According to legend, Lokrum Island is cursed.
It began in the 12th century, when a French general ordered expulsion of the Benedictine monks who had built and lived in their house of worship on Lokrum for centuries. Dismayed, the monks went to the church of St. Mary to pray to the god of the island for guidance. That night, shrouded in hooded cloaks, they circled the island – slowly and methodically, singing a quiet hymn, turning their lighted candles toward the earth. The curse played out as the representatives from the aristocratic houses of Gozze, Pozza and Sorgo from Dubrovnik who brought the order immediately met their fate – one drowned in the sea, one jumped from a high window, and one was killed by a servant.
Lore lives on that boats aiming for Lokrum are swallowed up by the sea and those who stay overnight are doomed to live there for all of eternity. Locals will tell you that screams can be heard from the monastery at night.
That is the legend. This is the history:
In 1192, Lokrum gave shelter to shipwrecked King Richard the Lionheart who erected a Roman cathedral that would protect him on his future return from the third Crusade. The ruins atop the highest point on the island would later provide a post location to Napoleon, the only military leader to conquer southern Dalmatia, who kept his army safe within its walls while maintaining watch of the area. In the 17th century, at the height of Europe’s fateful Bubonic plague, the Lazzaretti quarantine area was built on Lokrum Island to intercept and contain new arrivals to Dubrovnik until they were deemed free of disease and safe to enter and live within the ancient city walls. In 1859, Archduke Maximilian of the House of Habsburg (and the future Emperor of Mexico,) converted the monastery into his summer residence. And today, this small island off the shores of Dubrovnik, is a translation of natural beauty crossing centuries, it’s biblical. What you will find:
Cypress, pine and oak trees. He heweth him down cedars, and taketh the cypress and the oak, which he strengtheneth for himself among the trees of the forest: he planteth an ash, and the rain doth nourish it. – Isaiah 44:14, King James Bible.
Olive orchards and citrus trees. Lokrum inherited its name from the Latin, acrumen, meaning “bitter fruit” named in reference to the citrus trees that flourish there.
Peacocks. First brought from the Canary Islands by Maximilian. Males show their vibrant and colorful feathers to attract mates. Females are brown with slight blue markings on her neck. Have you ever seen a baby peacock? You will see them on Lokrum. These birds of this paradise will ask you for food as they have learned from tourists past, but they are not pests, so play nicely. Generally, it is not good to feed wild animals.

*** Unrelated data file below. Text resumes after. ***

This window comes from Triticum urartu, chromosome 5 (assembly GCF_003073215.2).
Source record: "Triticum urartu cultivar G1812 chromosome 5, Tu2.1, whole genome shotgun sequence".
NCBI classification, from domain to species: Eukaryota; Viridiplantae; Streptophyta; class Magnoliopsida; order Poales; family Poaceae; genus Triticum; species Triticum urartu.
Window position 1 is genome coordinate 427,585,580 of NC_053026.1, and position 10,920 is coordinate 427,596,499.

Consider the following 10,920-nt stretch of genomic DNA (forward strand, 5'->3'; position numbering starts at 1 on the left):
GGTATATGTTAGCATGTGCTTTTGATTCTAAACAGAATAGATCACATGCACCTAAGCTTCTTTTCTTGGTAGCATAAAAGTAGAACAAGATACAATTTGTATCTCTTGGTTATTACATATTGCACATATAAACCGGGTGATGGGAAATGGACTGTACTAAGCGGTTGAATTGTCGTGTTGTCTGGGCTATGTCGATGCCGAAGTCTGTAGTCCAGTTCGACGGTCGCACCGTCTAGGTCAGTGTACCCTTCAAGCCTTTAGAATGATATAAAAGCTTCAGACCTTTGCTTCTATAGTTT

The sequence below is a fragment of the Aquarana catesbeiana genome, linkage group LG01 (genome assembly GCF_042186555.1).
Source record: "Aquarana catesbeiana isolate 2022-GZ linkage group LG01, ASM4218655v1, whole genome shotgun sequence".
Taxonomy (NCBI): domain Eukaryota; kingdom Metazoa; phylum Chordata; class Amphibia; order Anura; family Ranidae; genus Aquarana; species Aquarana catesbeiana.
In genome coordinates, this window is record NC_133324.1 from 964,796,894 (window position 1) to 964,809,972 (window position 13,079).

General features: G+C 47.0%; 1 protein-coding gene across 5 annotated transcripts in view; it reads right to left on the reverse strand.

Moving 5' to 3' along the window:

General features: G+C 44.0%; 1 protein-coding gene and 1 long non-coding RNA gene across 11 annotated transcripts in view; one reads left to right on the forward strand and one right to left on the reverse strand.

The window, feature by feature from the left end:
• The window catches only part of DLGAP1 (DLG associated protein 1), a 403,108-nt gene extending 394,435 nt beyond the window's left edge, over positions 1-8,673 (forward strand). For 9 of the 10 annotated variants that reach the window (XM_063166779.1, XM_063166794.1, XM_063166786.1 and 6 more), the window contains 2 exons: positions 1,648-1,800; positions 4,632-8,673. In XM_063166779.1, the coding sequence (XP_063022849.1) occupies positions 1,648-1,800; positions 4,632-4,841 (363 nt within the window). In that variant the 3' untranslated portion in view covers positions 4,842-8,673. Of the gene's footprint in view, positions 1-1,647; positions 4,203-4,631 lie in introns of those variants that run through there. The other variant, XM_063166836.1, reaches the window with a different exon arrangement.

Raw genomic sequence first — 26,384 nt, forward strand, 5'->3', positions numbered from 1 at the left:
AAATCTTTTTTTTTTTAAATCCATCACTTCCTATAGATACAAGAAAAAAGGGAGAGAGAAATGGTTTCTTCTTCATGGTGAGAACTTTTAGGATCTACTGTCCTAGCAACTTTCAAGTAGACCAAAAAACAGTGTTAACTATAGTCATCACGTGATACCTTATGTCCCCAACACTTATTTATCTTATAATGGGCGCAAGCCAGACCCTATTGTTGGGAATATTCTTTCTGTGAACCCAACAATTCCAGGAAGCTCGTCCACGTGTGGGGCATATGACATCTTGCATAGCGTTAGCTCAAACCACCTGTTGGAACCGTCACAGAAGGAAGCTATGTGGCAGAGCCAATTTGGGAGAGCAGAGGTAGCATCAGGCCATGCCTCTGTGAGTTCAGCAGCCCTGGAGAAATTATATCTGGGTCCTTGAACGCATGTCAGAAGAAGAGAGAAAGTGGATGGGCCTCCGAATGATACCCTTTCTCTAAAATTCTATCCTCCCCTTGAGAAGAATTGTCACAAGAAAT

Natural swimming areas and sheltered coves. Lokrum earned the nickname the “Island of Love” or “Island of Lovers” in the 1970’s with its popular sheltered coves and nude beaches. The appeal was rampant then and it is now – tourists love it, locals love it, love abounds.
- By ferry: 15 minutes from Old Town Dubrovnik. Look for boats named the Skala and Zrinski, leaving every 30 minutes. Cost: 35 kuna (about 5€) in 2013.
- By kayak: 45 minutes of hard (and quick) paddling from the mouth of Dubrovnik through the ferry passage and around the northwestern side of the island to a rocky shore where you can hitch your boat. Wander on and enjoy the day. Price varies based on group size, duration of rental, etc.
The Botanical Garden on Lokrum
The botanical garden on the island was established in 1959 by the National Academy of Arts and Sciences and its goal was to study the behavior of non-native tropical and sub-tropical plants and how they might adapt to the dry hot summers and temperate rainy winters that the region is known for. The plants came from Australia, America and Japan through a worldwide horticultural exchange program.
The garden was designed by a landscape architect from Dubrovnik named Dr. Sc. Bruno Šišić, and the layout of the grounds resulted from the laborious love of Dr. Lav Rajevski in 1960 – who was determined to develop an intelligent tourist attraction while nurturing a research location where native flora of the southern Adriatic could thrive.
When Croatia’s war of independence came in 1991-1992, artillery also came to Lokrum and damaged much of the infrastructure on the island, causing significant damage to the botanical garden. Fortunately, like the early scientists who built this section of the island preserve, there are dedicated scientists who arrive when the sun rises, and leave in the evening when the sun goes down – ensuring that there is an island of love for future travelers.
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